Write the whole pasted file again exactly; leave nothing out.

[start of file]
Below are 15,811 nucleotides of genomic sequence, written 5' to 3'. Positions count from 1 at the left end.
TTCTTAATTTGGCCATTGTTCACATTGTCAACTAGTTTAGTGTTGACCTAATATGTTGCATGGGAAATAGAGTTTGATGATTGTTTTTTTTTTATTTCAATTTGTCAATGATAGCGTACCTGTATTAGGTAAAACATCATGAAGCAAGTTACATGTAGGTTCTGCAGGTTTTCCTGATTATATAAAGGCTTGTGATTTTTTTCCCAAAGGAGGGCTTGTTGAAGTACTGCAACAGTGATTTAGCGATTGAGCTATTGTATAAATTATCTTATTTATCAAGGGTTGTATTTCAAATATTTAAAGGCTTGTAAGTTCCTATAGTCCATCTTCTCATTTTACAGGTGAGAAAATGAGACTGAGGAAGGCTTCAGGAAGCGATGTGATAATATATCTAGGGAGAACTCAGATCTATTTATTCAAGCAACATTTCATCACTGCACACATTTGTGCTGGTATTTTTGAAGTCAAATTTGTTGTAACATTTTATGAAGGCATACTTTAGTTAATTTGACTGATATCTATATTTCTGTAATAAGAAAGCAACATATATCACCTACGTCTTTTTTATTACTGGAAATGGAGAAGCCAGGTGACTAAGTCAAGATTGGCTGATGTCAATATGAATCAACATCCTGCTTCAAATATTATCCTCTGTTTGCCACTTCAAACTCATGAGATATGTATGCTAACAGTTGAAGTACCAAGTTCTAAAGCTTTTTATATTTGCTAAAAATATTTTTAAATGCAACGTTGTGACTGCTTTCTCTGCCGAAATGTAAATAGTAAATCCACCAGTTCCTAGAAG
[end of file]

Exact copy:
Below are 15,811 nucleotides of genomic sequence, written 5' to 3'. Positions count from 1 at the left end.
TTCTTAATTTGGCCATTGTTCACATTGTCAACTAGTTTAGTGTTGACCTAATATGTTGCATGGGAAATAGAGTTTGATGATTGTTTTTTTTTTATTTCAATTTGTCAATGATAGCGTACCTGTATTAGGTAAAACATCATGAAGCAAGTTACATGTAGGTTCTGCAGGTTTTCCTGATTATATAAAGGCTTGTGATTTTTTTCCCAAAGGAGGGCTTGTTGAAGTACTGCAACAGTGATTTAGCGATTGAGCTATTGTATAAATTATCTTATTTATCAAGGGTTGTATTTCAAATATTTAAAGGCTTGTAAGTTCCTATAGTCCATCTTCTCATTTTACAGGTGAGAAAATGAGACTGAGGAAGGCTTCAGGAAGCGATGTGATAATATATCTAGGGAGAACTCAGATCTATTTATTCAAGCAACATTTCATCACTGCACACATTTGTGCTGGTATTTTTGAAGTCAAATTTGTTGTAACATTTTATGAAGGCATACTTTAGTTAATTTGACTGATATCTATATTTCTGTAATAAGAAAGCAACATATATCACCTACGTCTTTTTTATTACTGGAAATGGAGAAGCCAGGTGACTAAGTCAAGATTGGCTGATGTCAATATGAATCAACATCCTGCTTCAAATATTATCCTCTGTTTGCCACTTCAAACTCATGAGATATGTATGCTAACAGTTGAAGTACCAAGTTCTAAAGCTTTTTATATTTGCTAAAAATATTTTTAAATGCAACGTTGTGACTGCTTTCTCTGCCGAAATGTAAATAGTAAATCCACCAGTTCCTAGAAG